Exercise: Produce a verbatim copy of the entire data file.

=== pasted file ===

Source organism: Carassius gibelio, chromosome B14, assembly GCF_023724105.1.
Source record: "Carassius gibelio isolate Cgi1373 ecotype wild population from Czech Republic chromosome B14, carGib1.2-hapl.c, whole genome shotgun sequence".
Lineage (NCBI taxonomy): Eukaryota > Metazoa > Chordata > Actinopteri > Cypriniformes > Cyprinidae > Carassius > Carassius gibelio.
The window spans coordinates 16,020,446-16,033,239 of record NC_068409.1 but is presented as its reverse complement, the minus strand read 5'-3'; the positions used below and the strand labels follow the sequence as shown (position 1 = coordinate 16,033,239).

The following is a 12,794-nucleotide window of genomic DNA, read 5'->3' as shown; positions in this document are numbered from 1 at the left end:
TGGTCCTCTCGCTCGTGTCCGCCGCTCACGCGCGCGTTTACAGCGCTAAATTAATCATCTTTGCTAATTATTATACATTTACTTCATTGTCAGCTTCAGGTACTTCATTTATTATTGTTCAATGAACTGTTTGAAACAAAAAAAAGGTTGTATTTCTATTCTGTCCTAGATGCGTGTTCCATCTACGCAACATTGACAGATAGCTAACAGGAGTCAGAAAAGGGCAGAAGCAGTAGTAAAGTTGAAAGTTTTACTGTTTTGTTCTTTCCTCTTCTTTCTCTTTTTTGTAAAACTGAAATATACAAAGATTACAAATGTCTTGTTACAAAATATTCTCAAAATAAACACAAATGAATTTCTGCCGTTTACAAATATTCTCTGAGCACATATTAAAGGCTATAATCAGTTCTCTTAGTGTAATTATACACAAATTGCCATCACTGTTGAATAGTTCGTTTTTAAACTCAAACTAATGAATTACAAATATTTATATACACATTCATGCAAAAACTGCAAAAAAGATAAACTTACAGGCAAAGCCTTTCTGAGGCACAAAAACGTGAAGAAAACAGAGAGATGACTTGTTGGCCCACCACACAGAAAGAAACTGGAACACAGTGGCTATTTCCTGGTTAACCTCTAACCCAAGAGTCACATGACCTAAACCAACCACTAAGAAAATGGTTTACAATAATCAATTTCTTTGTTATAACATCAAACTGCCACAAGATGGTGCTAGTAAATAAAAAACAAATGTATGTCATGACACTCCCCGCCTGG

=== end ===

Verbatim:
Source organism: Carassius gibelio, chromosome B14, assembly GCF_023724105.1.
Source record: "Carassius gibelio isolate Cgi1373 ecotype wild population from Czech Republic chromosome B14, carGib1.2-hapl.c, whole genome shotgun sequence".
Lineage (NCBI taxonomy): Eukaryota > Metazoa > Chordata > Actinopteri > Cypriniformes > Cyprinidae > Carassius > Carassius gibelio.
The window spans coordinates 16,020,446-16,033,239 of record NC_068409.1 but is presented as its reverse complement, the minus strand read 5'-3'; the positions used below and the strand labels follow the sequence as shown (position 1 = coordinate 16,033,239).

The following is a 12,794-nucleotide window of genomic DNA, read 5'->3' as shown; positions in this document are numbered from 1 at the left end:
TGGTCCTCTCGCTCGTGTCCGCCGCTCACGCGCGCGTTTACAGCGCTAAATTAATCATCTTTGCTAATTATTATACATTTACTTCATTGTCAGCTTCAGGTACTTCATTTATTATTGTTCAATGAACTGTTTGAAACAAAAAAAAGGTTGTATTTCTATTCTGTCCTAGATGCGTGTTCCATCTACGCAACATTGACAGATAGCTAACAGGAGTCAGAAAAGGGCAGAAGCAGTAGTAAAGTTGAAAGTTTTACTGTTTTGTTCTTTCCTCTTCTTTCTCTTTTTTGTAAAACTGAAATATACAAAGATTACAAATGTCTTGTTACAAAATATTCTCAAAATAAACACAAATGAATTTCTGCCGTTTACAAATATTCTCTGAGCACATATTAAAGGCTATAATCAGTTCTCTTAGTGTAATTATACACAAATTGCCATCACTGTTGAATAGTTCGTTTTTAAACTCAAACTAATGAATTACAAATATTTATATACACATTCATGCAAAAACTGCAAAAAAGATAAACTTACAGGCAAAGCCTTTCTGAGGCACAAAAACGTGAAGAAAACAGAGAGATGACTTGTTGGCCCACCACACAGAAAGAAACTGGAACACAGTGGCTATTTCCTGGTTAACCTCTAACCCAAGAGTCACATGACCTAAACCAACCACTAAGAAAATGGTTTACAATAATCAATTTCTTTGTTATAACATCAAACTGCCACAAGATGGTGCTAGTAAATAAAAAACAAATGTATGTCATGACACTCCCCGCCTGG